U.S. Supreme Court United States v. Vulte, 233 U.S. 509 (1914)
United States v. Vulte
Argued Mach 10, 1914
Restored to docket for reargument April 6, 1914
Reargued April 21, 22, 1914
Decided May 4, 1914
233 U.S. 509
APPEAL FROM THE COURT OF CLAIMS
A statute which fixes the annual salary of a public officer at a designated sum without limitation as to time is not abrogated or suspended by subsequent enactments which merely appropriate a less amount for that officer for particular years and which contain no words expressly, or by clear implication, modifying or repealing the previous law. United States v. Langston, 118 U. S. 389 .
A provision making a special and temporary appropriation will not be construed as expressing the intent of Congress to have a general and permanent application to all future appropriations. Minis v. United States, 15 Pet. 423.
The provision in the Appropriation Acts of 1906 and 1907 excepting Hawaii and Porto Rico from the operation of the provision for additional pay for officers in foreign service is not to be construed as prevailing over the explicit provisions of the Act of June 30, 1902, providing for such additional pay including those places, and the salary provided by law of officers on foreign service referred to in the Act of May 11, 1908, is that fixed by the Act of June 30, 1902.
47 Ct.Cl. 324 affirmed.
The facts, which involve statutes regulating the amount of additional pay of officers of the United States Navy for service beyond the seas, are stated in the opinion.
MR. JUSTICE McKENNA delivered the opinion of the Court.
The appellee, Nelson P. Vulte, filed a petition in the Court of Claims claiming to be entitled to $299.78, being ten percent of his regular pay for service beyond the seas. Judgment was entered in his favor for that amount, and the United States prosecuted this appeal.
The court found the following facts: Vulte was appointed second lieutenant in the Marine Corps June 30, 1893, and was promoted to first lieutenant March 3, 1904. Under orders assigning him for duty in Porto Rico with station at San Juan, he sailed from New York for Porto Rico June 27, 1908, and served there until November 3, 1909, when he was detached and ordered back to the United States. He was four days on the return voyage.
If it is held that he is entitled to ten percent for services in Porto Rico from the date of sailing from New York until the date of his detachment from duty at San Juan, there would accrue to him the sum of $296.72, and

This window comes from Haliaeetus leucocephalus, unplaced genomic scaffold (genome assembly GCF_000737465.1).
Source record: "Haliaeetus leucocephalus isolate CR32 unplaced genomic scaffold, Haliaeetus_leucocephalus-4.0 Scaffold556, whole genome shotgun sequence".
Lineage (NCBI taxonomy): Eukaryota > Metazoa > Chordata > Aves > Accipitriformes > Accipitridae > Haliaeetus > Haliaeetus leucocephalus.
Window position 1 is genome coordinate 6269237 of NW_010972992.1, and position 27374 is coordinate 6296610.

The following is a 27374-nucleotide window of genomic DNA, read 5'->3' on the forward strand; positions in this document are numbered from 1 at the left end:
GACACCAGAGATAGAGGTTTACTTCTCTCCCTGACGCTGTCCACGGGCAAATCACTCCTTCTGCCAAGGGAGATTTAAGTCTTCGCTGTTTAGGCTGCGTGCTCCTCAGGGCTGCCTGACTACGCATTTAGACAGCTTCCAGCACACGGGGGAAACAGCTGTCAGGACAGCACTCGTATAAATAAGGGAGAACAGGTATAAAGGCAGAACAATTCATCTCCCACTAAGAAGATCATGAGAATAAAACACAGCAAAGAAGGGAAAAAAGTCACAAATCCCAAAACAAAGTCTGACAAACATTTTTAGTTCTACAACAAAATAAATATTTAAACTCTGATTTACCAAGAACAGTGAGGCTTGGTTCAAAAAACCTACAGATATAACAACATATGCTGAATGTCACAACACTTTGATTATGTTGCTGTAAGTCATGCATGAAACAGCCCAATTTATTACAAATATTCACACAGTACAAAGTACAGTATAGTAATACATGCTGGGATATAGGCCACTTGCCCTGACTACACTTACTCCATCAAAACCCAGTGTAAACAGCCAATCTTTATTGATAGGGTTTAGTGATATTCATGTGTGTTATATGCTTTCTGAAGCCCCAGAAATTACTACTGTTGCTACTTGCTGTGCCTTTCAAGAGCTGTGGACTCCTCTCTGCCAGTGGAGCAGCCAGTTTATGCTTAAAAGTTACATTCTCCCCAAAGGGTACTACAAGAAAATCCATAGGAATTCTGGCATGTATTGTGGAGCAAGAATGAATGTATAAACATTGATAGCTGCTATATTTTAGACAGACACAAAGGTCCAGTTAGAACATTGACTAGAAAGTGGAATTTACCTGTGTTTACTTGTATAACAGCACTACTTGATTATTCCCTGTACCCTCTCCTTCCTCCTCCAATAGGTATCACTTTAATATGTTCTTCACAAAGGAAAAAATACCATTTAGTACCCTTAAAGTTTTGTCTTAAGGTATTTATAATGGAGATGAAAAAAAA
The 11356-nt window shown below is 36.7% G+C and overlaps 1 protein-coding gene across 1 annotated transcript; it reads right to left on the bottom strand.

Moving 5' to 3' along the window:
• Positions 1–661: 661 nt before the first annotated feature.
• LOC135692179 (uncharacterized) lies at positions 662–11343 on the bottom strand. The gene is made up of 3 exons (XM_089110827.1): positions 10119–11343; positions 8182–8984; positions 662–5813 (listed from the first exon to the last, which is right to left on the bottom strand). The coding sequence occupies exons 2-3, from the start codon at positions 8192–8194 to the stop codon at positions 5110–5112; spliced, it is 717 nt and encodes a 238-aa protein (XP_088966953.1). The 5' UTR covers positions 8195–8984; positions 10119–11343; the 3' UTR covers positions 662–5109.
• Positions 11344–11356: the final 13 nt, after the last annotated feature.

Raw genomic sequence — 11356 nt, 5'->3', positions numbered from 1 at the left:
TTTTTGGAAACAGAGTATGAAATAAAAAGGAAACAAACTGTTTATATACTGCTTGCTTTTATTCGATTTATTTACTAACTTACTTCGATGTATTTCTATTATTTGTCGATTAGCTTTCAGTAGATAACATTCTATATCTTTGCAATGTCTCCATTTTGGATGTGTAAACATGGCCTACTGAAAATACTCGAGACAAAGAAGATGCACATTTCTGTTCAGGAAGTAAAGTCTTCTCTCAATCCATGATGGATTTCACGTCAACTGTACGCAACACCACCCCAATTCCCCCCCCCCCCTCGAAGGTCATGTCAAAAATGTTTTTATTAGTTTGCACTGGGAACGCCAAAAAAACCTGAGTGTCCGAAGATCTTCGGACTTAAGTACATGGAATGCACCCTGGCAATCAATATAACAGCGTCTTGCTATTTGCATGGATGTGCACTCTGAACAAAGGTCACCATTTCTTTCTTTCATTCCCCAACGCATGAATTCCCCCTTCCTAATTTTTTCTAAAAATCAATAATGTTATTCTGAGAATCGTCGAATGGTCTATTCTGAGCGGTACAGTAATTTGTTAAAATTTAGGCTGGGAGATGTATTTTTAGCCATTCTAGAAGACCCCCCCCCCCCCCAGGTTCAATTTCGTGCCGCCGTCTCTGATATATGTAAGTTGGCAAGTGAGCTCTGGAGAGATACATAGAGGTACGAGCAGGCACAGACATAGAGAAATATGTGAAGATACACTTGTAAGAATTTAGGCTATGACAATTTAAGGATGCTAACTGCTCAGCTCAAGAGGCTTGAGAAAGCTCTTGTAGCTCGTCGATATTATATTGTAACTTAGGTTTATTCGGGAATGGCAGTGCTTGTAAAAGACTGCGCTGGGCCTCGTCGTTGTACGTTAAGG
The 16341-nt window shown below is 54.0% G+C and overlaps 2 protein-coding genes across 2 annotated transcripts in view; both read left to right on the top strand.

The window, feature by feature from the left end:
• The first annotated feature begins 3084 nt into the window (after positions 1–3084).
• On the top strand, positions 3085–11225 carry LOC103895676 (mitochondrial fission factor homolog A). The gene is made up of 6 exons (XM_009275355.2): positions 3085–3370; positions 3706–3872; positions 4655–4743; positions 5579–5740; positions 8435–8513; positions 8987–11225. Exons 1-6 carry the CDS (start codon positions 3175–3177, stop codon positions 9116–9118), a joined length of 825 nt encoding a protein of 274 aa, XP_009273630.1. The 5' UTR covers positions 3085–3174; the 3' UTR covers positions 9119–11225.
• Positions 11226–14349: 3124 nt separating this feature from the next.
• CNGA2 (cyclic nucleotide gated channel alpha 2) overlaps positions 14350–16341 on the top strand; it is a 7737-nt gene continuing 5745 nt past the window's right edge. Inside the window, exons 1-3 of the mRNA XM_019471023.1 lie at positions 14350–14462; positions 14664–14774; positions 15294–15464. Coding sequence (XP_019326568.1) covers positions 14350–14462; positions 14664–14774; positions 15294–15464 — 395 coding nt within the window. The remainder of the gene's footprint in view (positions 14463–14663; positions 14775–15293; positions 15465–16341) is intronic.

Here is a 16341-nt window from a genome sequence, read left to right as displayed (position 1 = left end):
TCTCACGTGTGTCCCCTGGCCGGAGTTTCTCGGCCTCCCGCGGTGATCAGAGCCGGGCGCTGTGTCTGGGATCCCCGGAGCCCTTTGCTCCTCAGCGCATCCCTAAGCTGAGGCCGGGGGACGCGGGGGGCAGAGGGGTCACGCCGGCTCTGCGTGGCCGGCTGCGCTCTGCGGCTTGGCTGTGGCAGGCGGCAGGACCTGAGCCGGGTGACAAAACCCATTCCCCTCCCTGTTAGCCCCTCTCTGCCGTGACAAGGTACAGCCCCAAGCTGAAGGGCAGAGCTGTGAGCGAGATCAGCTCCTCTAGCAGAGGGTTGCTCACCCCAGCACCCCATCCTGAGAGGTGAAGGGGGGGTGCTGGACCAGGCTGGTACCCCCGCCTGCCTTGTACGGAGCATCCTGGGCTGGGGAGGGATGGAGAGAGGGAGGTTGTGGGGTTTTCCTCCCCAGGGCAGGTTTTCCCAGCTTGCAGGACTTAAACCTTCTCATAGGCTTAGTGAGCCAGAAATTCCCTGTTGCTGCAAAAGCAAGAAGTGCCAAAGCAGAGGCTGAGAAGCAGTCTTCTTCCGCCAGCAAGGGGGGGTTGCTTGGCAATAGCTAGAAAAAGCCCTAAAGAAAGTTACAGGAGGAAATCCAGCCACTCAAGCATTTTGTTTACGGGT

an additional sum of $3.06 if entitled to pay en route from Porto Rico to New York.
Vulte's pay was originally fixed by § 1612 of the Revised Statutes as follows:
"The officers of the Marine Corps shall be entitled to receive the same pay and allowances, and the enlisted men shall be entitled to receive the same pay and bounty for reenlisting, as are or may be provided by or in pursuance of law for the officers and enlisted men of like grades in the Infantry of the Army."
On June 30, 1902, as part of the appropriation act for the Army (c. 1328, 32 Stat. 507. 512), Congress modified existing law respecting the pay proper of officers of this grade by the following language:
"For additional ten percentum increase on pay of commissioned officers serving at foreign stations, four hundred and fifty-one thousand, four hundred and fifty-six dollars: Provided, That hereafter the pay proper of all commissioned officers and enlisted men serving beyond the limits of the states comprising the Union and the territories of the United States contiguous thereto shall be increased ten percentum for officers and twenty percentum for enlisted men over and above the rates of pay proper as fixed by law for time of peace, and the time of such service shall be counted from the date of departure from said states to the date of return thereto."
As observed by Mr. Justice Booth, delivering the opinion of the Court of Claims: "Thus far, the rights of plaintiff [Vulte] respecting pay are obvious; the complications arise by subsequent legislation."
On June 12, 1906, Congress provided
"for additional ten percentum increase on pay of commissioned officers serving beyond the limits of the states comprising the Union and the territories of the United States contiguous thereto (except Porto Rico and Hawaii), as provided by Act of June thirtieth, nineteen hundred and two, the time of such service to be counted from the date of departure
from said states to the date of return thereto. . . ."
34 Stat. 247, c. 3078.